Son's burning anger

EXCLUSIVE Angela PownallThe West Australian
Tom Curnow, left to run the family farm after his father, Kym, died in the Esperance fire last year.
Camera IconTom Curnow, left to run the family farm after his father, Kym, died in the Esperance fire last year. Credit: Danella Bevis The West Australian

The son of bushfire victim Kym Curnow has told of his anger over the death of his father and three other people in a terrifying blaze that he says could have been stopped earlier.

Tom Curnow, on the eve of his father’s death one year ago today, urged the State Government and fire bosses to give local people the authority and resources to fight bushfires.

Mr Curnow, Anna Suschova Winther, Tom Butcher and Julia Kohrs-Lichte died on November 17, 2015 when a massive blaze tore through Scaddan, north of Esperance.

The report of an independent investigation into the fire will be tabled in Parliament today. Written by law firm Pacer Legal with $130,000 raised by the community, it reveals delays, inaction and a lack of resources.

Mr Curnow, 19, is running his family’s Scaddan crop farm with his twin brother Riley, helped by their uncle Daren Curnow.

Tom Curnow said he was angry that a water bomber could have put the fire out the day before it killed his 45-year-old father. “It could have been stopped,” he said.

“It could have been avoided. If we can stop it from happening again, especially in the future, here and other places.”

Mr Curnow said he believed the fire, which started two days before it escaped from the bush and tore through 150,000ha, was “overlooked”.

“If they had taken a bit more notice of the conditions maybe that were coming,” he said. “The decision was probably made at the end of the day by someone sitting in an office in Perth.”

The Pacer Legal investigation said local volunteer fire officers made numerous requests for water bombers in the two days after the fire started but none was made available.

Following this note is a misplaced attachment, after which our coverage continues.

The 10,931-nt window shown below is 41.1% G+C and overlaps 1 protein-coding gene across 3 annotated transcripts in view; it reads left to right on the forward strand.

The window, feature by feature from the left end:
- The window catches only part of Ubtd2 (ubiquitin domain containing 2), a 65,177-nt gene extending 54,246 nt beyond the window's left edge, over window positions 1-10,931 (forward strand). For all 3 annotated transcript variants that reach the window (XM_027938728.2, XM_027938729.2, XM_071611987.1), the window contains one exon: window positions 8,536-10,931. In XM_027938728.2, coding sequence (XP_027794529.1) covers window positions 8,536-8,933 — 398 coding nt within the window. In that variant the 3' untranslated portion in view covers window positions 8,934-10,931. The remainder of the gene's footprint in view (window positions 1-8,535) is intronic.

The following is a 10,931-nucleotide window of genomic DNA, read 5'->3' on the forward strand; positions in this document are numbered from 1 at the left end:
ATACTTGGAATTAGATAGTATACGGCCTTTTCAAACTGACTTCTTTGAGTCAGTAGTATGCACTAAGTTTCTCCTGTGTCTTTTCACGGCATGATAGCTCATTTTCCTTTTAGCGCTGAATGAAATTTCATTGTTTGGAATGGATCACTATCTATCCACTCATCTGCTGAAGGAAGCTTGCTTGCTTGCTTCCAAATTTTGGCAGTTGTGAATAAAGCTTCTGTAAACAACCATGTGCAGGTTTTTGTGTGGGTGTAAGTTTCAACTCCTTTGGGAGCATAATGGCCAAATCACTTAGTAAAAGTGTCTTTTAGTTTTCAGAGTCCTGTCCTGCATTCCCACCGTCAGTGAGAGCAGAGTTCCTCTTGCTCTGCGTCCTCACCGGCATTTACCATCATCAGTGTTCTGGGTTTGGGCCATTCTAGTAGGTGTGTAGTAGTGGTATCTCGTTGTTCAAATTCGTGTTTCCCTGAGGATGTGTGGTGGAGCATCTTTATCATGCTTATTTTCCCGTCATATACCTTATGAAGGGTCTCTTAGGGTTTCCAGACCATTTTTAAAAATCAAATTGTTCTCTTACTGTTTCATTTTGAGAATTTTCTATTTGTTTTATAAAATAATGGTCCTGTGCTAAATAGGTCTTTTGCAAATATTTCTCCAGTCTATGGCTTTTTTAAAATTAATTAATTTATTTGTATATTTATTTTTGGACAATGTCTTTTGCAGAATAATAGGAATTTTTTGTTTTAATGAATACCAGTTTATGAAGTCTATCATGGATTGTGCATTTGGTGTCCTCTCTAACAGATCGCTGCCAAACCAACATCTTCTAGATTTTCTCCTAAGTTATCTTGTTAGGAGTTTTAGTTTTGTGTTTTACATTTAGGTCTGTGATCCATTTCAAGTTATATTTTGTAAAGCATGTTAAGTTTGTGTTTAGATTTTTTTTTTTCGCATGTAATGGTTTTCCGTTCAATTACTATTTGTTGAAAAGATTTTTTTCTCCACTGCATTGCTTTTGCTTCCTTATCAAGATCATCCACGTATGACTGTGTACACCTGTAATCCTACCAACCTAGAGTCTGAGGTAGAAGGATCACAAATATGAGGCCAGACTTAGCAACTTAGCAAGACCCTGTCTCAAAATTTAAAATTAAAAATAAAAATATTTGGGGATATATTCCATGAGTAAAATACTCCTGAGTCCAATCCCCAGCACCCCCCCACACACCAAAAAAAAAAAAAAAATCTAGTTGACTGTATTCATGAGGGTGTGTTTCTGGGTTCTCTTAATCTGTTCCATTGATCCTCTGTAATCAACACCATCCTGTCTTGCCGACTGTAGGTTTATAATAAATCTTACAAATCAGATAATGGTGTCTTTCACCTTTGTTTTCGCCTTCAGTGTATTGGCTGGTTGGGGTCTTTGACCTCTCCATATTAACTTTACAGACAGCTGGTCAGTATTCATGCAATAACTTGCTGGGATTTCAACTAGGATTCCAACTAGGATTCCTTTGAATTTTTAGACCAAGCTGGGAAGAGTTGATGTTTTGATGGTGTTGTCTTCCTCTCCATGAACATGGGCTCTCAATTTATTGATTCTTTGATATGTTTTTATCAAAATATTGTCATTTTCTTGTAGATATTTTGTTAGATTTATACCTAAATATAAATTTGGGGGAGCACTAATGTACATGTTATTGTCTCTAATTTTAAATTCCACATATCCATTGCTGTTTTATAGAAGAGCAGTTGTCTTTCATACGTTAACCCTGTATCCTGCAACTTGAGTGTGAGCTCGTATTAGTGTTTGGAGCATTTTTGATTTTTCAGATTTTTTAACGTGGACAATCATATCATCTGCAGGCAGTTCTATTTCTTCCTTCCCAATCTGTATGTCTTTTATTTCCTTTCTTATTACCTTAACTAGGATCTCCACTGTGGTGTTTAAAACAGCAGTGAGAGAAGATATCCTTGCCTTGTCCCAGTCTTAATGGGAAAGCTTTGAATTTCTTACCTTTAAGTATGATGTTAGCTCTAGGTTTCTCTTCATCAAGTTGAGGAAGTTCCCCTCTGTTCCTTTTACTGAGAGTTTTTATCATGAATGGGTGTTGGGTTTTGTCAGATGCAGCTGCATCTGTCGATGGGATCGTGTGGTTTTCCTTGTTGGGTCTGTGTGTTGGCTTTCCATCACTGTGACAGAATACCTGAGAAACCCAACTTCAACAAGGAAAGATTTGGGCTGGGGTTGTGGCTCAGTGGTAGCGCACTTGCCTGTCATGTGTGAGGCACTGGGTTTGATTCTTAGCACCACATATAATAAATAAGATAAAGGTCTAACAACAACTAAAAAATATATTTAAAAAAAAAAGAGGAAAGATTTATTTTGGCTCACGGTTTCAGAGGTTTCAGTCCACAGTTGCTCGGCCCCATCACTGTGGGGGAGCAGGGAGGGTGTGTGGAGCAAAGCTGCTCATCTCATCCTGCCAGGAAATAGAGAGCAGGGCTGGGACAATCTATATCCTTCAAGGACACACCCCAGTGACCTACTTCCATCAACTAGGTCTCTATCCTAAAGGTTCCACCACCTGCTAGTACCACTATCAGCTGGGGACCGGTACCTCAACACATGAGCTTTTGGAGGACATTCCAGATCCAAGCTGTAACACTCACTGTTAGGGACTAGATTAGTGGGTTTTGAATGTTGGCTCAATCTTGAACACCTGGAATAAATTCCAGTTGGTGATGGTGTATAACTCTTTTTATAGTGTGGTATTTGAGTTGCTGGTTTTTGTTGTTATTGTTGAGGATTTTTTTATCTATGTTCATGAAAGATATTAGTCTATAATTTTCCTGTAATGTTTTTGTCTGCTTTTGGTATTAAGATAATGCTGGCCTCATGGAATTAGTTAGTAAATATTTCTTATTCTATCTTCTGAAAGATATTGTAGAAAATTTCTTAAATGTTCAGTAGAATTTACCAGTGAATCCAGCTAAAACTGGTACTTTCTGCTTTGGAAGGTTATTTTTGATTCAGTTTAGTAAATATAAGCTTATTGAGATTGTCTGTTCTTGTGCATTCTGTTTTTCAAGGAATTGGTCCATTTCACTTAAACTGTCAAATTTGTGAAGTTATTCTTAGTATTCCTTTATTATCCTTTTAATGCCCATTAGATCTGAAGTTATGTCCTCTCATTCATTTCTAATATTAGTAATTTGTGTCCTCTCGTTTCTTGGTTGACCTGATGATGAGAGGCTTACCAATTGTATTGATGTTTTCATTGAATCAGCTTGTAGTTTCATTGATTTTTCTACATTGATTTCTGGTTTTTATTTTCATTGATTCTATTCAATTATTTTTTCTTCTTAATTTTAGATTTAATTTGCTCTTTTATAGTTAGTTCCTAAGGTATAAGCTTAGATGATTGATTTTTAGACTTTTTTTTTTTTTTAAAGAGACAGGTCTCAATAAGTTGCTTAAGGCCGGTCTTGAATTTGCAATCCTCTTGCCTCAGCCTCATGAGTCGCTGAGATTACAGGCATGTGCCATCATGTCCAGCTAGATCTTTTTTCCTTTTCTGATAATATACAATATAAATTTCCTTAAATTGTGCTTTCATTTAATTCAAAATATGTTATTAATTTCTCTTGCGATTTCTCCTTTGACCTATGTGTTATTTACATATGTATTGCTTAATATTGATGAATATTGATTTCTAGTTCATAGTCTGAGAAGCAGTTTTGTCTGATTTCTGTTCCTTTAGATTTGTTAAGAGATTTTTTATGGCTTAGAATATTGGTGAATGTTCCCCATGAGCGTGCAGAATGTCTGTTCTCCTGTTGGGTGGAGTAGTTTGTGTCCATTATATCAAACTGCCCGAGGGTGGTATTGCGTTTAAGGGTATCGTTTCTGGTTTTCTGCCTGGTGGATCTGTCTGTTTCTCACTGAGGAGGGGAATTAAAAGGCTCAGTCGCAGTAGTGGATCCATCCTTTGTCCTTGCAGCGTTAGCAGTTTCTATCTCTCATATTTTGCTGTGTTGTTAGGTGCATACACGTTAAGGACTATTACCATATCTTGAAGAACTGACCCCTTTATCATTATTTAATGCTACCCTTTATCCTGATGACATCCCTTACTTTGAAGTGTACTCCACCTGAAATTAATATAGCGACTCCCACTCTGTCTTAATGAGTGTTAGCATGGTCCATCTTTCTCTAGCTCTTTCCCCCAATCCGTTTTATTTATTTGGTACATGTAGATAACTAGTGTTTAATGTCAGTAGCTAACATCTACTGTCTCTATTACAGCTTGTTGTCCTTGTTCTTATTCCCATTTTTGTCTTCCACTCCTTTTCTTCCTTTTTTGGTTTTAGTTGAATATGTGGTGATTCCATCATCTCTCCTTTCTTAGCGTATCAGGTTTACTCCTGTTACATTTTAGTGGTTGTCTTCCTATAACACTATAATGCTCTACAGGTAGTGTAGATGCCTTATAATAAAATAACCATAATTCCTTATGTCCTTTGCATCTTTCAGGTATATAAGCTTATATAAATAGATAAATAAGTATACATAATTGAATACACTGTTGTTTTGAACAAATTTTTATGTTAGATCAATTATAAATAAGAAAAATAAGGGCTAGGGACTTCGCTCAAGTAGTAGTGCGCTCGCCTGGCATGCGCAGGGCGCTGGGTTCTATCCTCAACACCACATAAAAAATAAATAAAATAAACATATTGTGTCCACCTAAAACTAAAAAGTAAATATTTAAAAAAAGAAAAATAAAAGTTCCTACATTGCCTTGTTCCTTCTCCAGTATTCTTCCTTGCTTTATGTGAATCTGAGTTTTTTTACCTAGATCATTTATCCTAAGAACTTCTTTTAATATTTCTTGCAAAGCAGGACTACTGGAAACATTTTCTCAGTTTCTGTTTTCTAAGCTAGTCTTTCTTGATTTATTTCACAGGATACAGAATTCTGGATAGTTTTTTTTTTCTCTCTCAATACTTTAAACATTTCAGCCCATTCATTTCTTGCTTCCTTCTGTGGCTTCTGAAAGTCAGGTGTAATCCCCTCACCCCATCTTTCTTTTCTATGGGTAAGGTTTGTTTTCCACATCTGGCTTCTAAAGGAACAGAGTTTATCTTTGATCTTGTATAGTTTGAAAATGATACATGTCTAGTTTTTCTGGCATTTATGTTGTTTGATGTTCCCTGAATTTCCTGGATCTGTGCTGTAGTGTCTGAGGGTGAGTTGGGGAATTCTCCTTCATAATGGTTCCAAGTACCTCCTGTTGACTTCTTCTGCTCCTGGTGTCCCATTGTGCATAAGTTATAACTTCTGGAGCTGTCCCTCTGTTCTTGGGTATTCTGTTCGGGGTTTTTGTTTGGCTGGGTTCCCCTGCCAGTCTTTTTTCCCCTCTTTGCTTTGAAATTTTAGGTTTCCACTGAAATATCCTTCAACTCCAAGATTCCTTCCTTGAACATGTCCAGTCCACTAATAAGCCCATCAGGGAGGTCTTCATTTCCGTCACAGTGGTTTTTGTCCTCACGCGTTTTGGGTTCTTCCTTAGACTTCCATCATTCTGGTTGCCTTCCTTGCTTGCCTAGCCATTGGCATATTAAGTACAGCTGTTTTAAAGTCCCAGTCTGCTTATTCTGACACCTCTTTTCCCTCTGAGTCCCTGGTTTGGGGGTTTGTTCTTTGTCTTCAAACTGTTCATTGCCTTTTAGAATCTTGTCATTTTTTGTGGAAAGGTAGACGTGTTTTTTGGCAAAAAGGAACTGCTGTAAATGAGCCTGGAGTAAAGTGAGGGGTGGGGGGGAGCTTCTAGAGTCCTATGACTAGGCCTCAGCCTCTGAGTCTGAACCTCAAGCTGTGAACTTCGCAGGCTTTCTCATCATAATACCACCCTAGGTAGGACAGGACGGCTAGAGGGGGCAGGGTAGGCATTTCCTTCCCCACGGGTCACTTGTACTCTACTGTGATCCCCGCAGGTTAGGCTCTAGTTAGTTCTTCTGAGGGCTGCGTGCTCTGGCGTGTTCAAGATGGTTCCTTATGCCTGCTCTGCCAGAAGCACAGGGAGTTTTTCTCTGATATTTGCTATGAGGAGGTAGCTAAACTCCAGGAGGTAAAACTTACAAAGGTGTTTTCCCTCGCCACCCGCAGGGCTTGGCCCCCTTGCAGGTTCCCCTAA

Mr Curnow said those trying to fight the blaze had been left in tears, knowing what would happen.

The report details a four-day gap between the fire starting by lightning strike in unallocated crown land and aerial support arriving to attack the flames amid competing demand for resources as 29 fires raged across the South West.

It said two agricultural pilots had been available for water bombing, but were grounded because they lacked Civil Aviation Safety Authority certification.

There was also 24 hours of confusion between the Department of Fire and Emergency Services and Shire of Esperance when each agency believed the other was in charge of the fire.

Last week DFES sent two water bombers to Esperance for five weeks “to provide extra coverage while farmers are harvesting”. Mr Curnow said he was angry four people had to die for the Government to take that action.

He said he and his brother had had to grow up fast and they wanted to make their father proud. “Our aim was just to get a crop in but I think we’ve probably kept the farm running to what it was. We didn’t want to let something that he’d built fall into the ground.”

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